Disqualifications for Public Office –  [A]ny person who has been adjudged guilty of treason or any other felony against this State or the United States, or any person who has been adjudged guilty of a felony in another state that also would be a felony if it had been committed in this State, or any person who has been adjudged guilty of corruption or malpractice in any office, or any person who has been removed by impeachment from any office, and who has not been restored to the rights of citizenship in the manner prescribed by law – N.C. Const. art. VI, sec. 8


Qualification as Juror –  [W]ho have not been convicted of a felony or pleaded guilty or nolo contendere to an indictment charging a felony (or if convicted of a felony or having pleaded guilty or nolo contendere to an indictment charging a felony have had their citizenship restored pursuant to law. . .- NCGS 9-3


Disqualification as Personal Representative –  [C]onvicted felon, under the laws either of the United States or of any state or territory of the United States, or of the District of Columbia and whose citizenship has not been restored – NCGS 28A-4-2(3)


Forfeiture of Licensing Privileges – Regular and Commercial Drivers Licenses, Occupational Licenses, Hunting Licenses and Permits, and Fishing Licenses and Permits – NCGS 15A-1331.1


Forfeiture of Licensing Privilges in North Carolina


Restoration of Citizenship

Certain Rights of Citizenship in North Carolina are automatically restored upon the completion of the Felony Criminal Sentence.

North Carolina General Statute § 13-1 – “Restoration of Citizenship” sets forth the automatic process:


Restoration of Citizenship



North Caroilna Administrative Code


Collateral Consequences of Felony Conviction in North Carolina

Even after restoration of certain Rights of Citizenship, there are NUMEROUS long-term consequences in North Carolina that may not be immediately apparent.

The North Carolina Administrative Code is peppered with preclusions based on convictions of both misdemeanor and felony criminal charges.

The following are examples of the all-encompassing nature of potential administrative law implications associated with criminal convictions under the NCAC:

  1. Ineligible for employment/certification as a justice officer – 12 N.C.A.C. 10B.0307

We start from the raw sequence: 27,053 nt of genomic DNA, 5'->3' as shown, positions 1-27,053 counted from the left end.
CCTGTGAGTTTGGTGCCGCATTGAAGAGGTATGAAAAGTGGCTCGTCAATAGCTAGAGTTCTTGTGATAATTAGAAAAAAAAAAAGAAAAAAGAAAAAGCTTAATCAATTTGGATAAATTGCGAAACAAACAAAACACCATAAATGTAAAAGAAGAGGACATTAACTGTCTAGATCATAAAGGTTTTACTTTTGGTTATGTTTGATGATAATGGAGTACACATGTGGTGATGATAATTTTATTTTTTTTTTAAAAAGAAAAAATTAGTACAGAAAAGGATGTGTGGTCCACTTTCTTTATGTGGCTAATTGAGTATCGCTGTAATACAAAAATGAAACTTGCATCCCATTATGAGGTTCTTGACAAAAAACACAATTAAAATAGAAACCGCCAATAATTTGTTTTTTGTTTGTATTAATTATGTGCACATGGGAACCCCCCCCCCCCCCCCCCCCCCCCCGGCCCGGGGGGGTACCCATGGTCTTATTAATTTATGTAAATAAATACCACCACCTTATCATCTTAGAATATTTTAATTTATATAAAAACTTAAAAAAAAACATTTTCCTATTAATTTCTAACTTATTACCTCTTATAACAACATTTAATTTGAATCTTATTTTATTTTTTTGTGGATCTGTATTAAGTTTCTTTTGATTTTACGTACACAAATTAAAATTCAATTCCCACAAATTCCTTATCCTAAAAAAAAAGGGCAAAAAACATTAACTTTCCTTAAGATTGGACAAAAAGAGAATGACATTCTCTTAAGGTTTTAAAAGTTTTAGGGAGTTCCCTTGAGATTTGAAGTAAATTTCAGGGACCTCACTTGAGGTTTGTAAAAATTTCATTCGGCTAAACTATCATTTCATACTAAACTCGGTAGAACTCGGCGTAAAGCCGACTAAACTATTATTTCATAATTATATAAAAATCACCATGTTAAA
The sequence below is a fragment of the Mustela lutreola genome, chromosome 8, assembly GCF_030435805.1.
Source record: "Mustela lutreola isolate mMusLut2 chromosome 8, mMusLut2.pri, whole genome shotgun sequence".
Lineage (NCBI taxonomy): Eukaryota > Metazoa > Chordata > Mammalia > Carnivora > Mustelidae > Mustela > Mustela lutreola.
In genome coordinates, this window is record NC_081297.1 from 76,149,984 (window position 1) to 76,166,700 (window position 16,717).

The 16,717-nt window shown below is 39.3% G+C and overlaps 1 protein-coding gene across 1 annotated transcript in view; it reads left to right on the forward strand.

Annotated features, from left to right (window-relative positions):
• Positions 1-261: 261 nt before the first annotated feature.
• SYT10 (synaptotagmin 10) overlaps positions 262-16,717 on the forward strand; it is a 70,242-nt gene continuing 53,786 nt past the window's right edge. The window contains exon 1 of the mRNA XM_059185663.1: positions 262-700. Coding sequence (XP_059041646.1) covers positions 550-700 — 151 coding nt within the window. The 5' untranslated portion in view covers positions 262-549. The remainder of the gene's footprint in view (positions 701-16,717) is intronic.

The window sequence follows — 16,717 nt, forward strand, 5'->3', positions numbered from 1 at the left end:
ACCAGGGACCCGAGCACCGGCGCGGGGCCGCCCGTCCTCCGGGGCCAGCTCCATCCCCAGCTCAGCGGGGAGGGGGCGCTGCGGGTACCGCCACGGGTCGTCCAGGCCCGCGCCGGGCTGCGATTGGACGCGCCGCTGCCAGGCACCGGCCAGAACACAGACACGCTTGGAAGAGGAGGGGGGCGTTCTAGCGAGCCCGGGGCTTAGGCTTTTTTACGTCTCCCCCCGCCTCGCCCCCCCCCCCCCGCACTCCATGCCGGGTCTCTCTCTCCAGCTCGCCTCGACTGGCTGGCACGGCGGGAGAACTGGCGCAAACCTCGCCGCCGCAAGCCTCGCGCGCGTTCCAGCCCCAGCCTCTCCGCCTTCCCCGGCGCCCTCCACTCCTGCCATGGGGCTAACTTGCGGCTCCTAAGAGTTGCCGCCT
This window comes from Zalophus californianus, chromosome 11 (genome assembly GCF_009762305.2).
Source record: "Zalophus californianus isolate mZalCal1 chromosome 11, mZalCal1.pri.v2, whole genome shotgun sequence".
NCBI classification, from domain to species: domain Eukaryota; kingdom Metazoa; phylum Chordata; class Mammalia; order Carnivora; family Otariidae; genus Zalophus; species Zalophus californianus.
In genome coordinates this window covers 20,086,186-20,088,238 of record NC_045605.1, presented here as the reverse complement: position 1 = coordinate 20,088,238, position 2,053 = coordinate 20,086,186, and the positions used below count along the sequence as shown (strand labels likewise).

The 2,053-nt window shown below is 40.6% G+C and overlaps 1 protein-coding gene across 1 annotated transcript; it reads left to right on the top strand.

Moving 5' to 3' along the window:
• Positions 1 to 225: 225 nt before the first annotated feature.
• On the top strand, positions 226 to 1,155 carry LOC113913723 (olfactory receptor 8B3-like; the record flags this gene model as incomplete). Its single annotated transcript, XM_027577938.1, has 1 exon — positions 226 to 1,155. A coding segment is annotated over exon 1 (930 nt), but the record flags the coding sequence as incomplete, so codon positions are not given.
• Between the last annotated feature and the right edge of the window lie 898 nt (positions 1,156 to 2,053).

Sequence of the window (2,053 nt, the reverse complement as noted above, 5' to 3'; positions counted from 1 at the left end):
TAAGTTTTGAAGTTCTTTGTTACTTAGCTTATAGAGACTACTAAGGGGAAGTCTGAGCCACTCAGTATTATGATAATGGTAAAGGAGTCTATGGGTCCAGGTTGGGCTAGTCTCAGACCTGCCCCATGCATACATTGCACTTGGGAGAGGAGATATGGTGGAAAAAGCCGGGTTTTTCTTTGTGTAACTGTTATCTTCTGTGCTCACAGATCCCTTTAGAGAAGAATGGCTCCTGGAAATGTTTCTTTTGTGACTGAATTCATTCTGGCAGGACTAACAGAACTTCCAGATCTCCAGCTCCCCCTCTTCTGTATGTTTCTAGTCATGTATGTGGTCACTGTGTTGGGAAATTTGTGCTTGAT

2. Ineligible for certification as justice officer – 12 N.C.A.C. 10B.0204
  3. Ineligible for commission as company police officer – 12 N.C.A.C. 2I.0212
  4. Ineligible for commission as campus police officer – 12 N.C.A.C. 2J.0209
  5. Ineligible for DCIN user certification – 12 N.C.A.C. 4H.0401
  6. Ineligible for employment as a law enforcement officer – 12 N.C.A.C. 9B.0111
  7. Ineligible for employment as local confinement personnel – 12 N.C.A.C. 9B.0114
  8. Ineligible to for admittance as trainee in criminal justice school/training program – 12 N.C.A.C. 9B.0203
  9. Ineligible for employment as a juvenile justice officer – 12 N.C.A.C. 9B.0117
  10. Ineligible for employment as juvenile/chief court counselor – 12 N.C.A.C. 9B.0116
  11. Ineligible for private personnel service license – 13 N.C.A.C. 17.0102
  12. Ineligible for Hunter Safety Instructor Certification – 15A N.C.A.C. 10K.0103
  13. Ineligible for inclusion of wrecker service on highway patrol rotation wrecker list – 14B N.C.A.C. 7A.0116
  14. Ineligible to be registered environmental consultant (conviction of employees) – 15A N.C.A.C. 13C.0304
  15. Ineligible to serve as a trusted role employee with access to public key technology – 18 N.C.A.C. 10.0306
  16. Ineligible for registration as architect – 21 N.C.A.C. 2.0302
  17. Revoke license as interpreter/transliterator – 21 N.C.A.C. 25.0302
  18. Revoke/ineligible for locksmith license (permanent/category I offense) – 21 N.C.A.C. 29.0402


See More:  Effects of Criminal Convictions on Licensing, Eligibility to Participate and the North Carolina Administrative Code 



Resource Materials for Felony Charges in North Carolina: